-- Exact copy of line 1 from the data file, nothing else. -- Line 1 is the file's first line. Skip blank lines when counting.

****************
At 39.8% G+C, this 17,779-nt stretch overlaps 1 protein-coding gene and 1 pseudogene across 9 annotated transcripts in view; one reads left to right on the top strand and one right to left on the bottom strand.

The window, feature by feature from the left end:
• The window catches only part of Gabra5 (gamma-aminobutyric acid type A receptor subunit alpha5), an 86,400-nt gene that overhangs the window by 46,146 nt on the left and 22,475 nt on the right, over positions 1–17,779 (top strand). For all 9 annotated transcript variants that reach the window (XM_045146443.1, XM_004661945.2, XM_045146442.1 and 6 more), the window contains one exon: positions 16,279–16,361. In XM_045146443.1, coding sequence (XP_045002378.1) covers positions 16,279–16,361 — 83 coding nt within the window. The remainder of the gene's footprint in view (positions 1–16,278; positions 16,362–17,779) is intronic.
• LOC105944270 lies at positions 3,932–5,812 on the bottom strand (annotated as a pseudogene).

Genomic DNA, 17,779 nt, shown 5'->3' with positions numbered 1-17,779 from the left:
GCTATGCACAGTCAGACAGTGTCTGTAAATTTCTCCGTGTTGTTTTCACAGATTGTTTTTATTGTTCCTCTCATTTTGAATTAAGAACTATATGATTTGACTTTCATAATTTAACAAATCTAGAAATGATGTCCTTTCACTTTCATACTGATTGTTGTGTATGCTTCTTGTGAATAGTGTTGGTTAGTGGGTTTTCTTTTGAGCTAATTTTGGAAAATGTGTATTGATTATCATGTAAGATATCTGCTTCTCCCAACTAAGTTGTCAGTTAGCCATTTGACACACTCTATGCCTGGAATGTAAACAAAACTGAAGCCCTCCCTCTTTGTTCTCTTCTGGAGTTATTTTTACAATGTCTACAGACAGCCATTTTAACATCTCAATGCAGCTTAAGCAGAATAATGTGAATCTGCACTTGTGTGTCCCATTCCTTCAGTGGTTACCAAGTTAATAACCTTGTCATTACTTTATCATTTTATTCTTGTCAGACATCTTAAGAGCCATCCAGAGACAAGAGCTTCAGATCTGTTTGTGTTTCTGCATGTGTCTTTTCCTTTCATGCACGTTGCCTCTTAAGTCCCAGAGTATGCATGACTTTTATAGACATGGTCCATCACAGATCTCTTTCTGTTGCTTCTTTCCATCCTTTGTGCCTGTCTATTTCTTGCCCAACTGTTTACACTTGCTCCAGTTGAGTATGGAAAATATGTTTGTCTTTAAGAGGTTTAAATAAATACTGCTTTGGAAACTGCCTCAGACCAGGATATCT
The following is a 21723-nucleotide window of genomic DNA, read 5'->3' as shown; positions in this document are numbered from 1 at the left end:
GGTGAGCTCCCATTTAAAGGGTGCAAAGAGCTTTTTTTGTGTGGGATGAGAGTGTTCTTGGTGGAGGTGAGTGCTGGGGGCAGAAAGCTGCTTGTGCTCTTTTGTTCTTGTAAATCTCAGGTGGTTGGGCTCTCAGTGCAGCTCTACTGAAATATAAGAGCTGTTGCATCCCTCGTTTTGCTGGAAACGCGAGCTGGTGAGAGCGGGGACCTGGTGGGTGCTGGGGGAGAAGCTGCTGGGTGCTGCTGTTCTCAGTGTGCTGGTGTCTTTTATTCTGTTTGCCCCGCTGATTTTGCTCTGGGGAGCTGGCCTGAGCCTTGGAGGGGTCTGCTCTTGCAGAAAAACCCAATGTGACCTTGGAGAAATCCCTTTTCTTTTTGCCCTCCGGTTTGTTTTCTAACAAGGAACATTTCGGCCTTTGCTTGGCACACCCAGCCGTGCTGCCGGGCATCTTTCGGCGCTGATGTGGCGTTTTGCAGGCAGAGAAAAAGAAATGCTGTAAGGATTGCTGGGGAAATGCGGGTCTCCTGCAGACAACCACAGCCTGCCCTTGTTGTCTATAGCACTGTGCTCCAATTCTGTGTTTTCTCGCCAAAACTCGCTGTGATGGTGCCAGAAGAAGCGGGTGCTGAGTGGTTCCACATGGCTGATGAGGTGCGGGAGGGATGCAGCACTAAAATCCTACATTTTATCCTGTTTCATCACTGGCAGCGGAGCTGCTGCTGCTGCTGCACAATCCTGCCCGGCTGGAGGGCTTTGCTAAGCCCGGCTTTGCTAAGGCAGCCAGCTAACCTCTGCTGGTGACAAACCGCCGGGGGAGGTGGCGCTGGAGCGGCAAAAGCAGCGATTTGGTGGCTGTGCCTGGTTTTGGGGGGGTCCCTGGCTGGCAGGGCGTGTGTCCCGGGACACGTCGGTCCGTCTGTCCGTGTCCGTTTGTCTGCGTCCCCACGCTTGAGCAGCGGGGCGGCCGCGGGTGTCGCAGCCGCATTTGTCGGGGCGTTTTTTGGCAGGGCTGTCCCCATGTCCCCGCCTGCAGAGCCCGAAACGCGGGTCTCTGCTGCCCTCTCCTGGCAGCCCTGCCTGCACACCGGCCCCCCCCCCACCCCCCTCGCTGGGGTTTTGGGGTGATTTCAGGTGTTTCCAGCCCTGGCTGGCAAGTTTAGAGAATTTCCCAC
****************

At 39.8% G+C, this 17,779-nt stretch overlaps 1 protein-coding gene and 1 pseudogene across 9 annotated transcripts in view; one reads left to right on the top strand and one right to left on the bottom strand.